Restricted movement: Food security concerns accelerate during coronavirus
19 Mar 2020 --- Restrictions on the movement of people, goods, services and containment measures, such as factory closures, due to COVID-19 have cut manufacturing and domestic demand sharply in China. In light of the pandemic, experts forecast that the global clampdown on the circulation of goods and citizen’s mobility will continue to weigh down upon world markets, should they persist. Already in Europe, industry stakeholders have begun voicing concerns about prolonged trade bottlenecks caused by tightened border control.
“Following the important and necessary emergency measures taken by EU Member States, our members are reporting increasing difficulties in their business operations,” warns a joint statement by European food bodies FoodDrinkEurope, European Liaison Committee for the Agriculture and Agri-Food Trade (CELCAA), and Copa-Cogeca.
As previously reported on FoodIngredientsFirst, Italian industry reps voiced concerns that food excellence may “fall into the eye of the hurricane” as the virus continues its spread out of China.
“Delays and disruption at country borders have been observed for the delivery of certain agricultural and manufactured products, as well as packaging materials. There is also concern over the movement of workers, notably due to certain border closures and travel restrictions, as well as potential labor shortages as staff follow national movement restrictions to mitigate the crisis,” the European associations outline.
Given that the agri-food supply chain is highly integrated and operating across borders, any blocks of supply and workers will inevitably disrupt business, the agri-food chain stakeholders emphasize. “Our ability to provide food for all will depend on the preservation of the EU Single Market.”
“We therefore urge the European Commission to work collaboratively with us and to do everything in its power – with a consistent and clear strategy – to ensure an uninterrupted flow of agricultural produce, food and drink products and packaging materials (e.g. through “green lanes”), as well as solutions to prevent and manage labour shortages, so that the food supply chain is able to function effectively,” they conclude.
Restarting the agriculture economy
As read in previous FoodIngredientsFirst coverage, COVID-19 concerns contributed to a significant World Food Price dip in February. The restrictions on movement of people and factory closures implemented by the Chinese government had an impact on the circulation, and thus availability, of food and agricultural products, and the interruption of several value-chains, with a potential impact on prices. The closure of entertainment venues and restaurants in affected regions has remained a prominent challenge.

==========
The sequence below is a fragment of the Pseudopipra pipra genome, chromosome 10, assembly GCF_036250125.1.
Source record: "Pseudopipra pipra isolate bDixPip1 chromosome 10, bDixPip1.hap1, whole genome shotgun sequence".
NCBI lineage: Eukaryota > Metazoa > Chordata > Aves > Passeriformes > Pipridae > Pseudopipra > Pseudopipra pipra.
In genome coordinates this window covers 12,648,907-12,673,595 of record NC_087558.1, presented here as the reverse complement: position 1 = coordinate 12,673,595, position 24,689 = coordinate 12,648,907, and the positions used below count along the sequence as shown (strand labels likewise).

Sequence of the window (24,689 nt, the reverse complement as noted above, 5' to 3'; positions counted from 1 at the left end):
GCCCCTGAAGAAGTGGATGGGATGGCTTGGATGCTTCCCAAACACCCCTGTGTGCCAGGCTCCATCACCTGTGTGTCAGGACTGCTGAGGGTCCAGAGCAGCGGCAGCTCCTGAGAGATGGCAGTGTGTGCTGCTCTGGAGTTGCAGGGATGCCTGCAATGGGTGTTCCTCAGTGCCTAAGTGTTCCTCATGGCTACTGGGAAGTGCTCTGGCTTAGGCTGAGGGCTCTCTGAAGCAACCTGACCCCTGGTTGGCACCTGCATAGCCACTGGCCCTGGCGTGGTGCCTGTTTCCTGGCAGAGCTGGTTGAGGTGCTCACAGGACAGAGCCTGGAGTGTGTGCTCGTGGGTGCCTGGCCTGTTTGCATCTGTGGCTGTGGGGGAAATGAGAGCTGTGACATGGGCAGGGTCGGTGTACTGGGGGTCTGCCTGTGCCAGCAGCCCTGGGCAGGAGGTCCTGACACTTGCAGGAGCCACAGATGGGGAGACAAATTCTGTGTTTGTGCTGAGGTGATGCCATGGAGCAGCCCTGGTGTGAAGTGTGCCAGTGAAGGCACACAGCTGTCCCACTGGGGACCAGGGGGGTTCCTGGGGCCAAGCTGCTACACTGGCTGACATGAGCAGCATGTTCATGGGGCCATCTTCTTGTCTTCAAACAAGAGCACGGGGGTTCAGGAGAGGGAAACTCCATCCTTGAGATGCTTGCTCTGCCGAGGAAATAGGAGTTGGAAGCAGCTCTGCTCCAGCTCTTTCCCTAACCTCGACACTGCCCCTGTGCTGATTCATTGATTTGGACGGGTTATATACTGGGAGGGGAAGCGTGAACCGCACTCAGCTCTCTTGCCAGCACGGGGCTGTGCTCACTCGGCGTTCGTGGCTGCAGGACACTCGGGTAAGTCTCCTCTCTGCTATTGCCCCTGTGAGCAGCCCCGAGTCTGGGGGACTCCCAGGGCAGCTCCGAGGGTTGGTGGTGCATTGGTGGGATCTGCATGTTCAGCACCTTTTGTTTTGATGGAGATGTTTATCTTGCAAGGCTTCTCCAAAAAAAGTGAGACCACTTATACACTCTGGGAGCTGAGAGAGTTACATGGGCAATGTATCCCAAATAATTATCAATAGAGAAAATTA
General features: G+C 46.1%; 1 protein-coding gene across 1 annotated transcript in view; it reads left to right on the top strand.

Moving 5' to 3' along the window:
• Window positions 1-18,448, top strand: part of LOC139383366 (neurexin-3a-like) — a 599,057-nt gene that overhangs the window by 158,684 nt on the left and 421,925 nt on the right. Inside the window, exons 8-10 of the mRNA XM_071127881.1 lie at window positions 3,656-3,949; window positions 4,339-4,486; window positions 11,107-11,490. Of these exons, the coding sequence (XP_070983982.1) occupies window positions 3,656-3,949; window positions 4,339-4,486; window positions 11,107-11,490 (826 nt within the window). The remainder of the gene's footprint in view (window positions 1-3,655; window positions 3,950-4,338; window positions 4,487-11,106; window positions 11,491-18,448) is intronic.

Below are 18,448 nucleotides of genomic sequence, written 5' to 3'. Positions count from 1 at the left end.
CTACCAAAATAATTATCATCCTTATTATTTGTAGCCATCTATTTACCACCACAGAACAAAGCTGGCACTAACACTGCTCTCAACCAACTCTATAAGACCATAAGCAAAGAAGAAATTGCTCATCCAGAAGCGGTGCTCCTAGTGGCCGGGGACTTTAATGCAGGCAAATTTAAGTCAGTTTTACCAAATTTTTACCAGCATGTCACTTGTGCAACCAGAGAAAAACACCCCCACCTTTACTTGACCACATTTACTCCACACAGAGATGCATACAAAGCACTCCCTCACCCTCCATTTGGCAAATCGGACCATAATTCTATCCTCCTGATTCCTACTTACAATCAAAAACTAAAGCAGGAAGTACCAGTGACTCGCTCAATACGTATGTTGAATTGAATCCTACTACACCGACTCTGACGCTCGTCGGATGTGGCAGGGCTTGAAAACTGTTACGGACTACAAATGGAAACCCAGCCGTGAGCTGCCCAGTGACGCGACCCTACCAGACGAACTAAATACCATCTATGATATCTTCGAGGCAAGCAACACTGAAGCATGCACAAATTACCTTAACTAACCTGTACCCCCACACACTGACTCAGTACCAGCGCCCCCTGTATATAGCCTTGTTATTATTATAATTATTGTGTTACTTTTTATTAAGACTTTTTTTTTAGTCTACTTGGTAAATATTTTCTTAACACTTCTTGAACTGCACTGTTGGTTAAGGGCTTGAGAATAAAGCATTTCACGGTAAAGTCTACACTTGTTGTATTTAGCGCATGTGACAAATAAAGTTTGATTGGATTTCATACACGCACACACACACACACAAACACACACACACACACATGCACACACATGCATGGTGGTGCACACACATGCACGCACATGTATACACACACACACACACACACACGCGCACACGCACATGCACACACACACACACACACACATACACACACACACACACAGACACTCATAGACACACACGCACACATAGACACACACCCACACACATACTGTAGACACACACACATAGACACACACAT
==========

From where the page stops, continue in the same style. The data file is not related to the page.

“Considering the agricultural sector contributes to about 7 percent of the GDP in China, the impact of COVID-10 on China’s overall economy would equally affect the agricultural and food security sector. In this regard, we can anticipate both a shorter-term immediate impact, and a longer-term impact – which potentially can have global consequences,” says Matteo Marchisio, Country Director and Representative in China and Mongolia at International Fund for Agricultural Development (IFAD).
Marchisio stresses that the longer the situation persists and the longer the restrictive measures continue, the more stress would be exerted on global systems, with consequent longer-lasting and deeper impacts on food availability, prices and ultimately overall food security. “If circulation of people is not re-established soon, food stocks are destined to decrease and prices to increase.
“China needs to restart the economy – including the food industry, from production to distribution, whenever possible, as soon as possible. The immediate constraints to the movement of people and goods need to be removed where possible, so that farming can re-start and the food-supply chains re-established without major delays,” he stresses.
Counterintuitively, however, Marchisio observes that despite the limited circulation of goods, food supply in China has overall remained stable. With limited exceptions, food prices in the country have remained overall stable as well. “This can be probably attributed to the large availability of food stocks at the time of the outbreak, when movement restriction measures began to be implemented.”
March is notably the beginning of the planting season in many provinces of China. “If, because of the movement restrictions, the planting season is missed or delayed, this year’s production would likely suffer, internal food demand would likely not be met and pressure on agricultural imports will increase – with consequences on global food availability and food prices,” explains Marchisio.
The risk of ending up facing a situation similar to that of the food crisis in 2008 is underscored by Marchisio as “a possibility not to be completely overlooked.” He notes that Chinese leaders are aware of the potential risk, giving early resumption of agricultural production high priority.
Pressingly, he further concludes that low-income countries would have limited fiscal space to implement safety-nets that could reduce the impact of COVID-19 to the most vulnerable part of their societies, which includes the limiting of access to a sufficient quantity of affordable food.
“Even in the likely case China will not experience food shortages, global food security could be challenged if, as a consequence of the spreading of the COVID-19 globally, other countries will start experiencing stress on their agricultural production capacity and circulation of food – particularly developing countries,” he warns.
By Benjamin Ferrer
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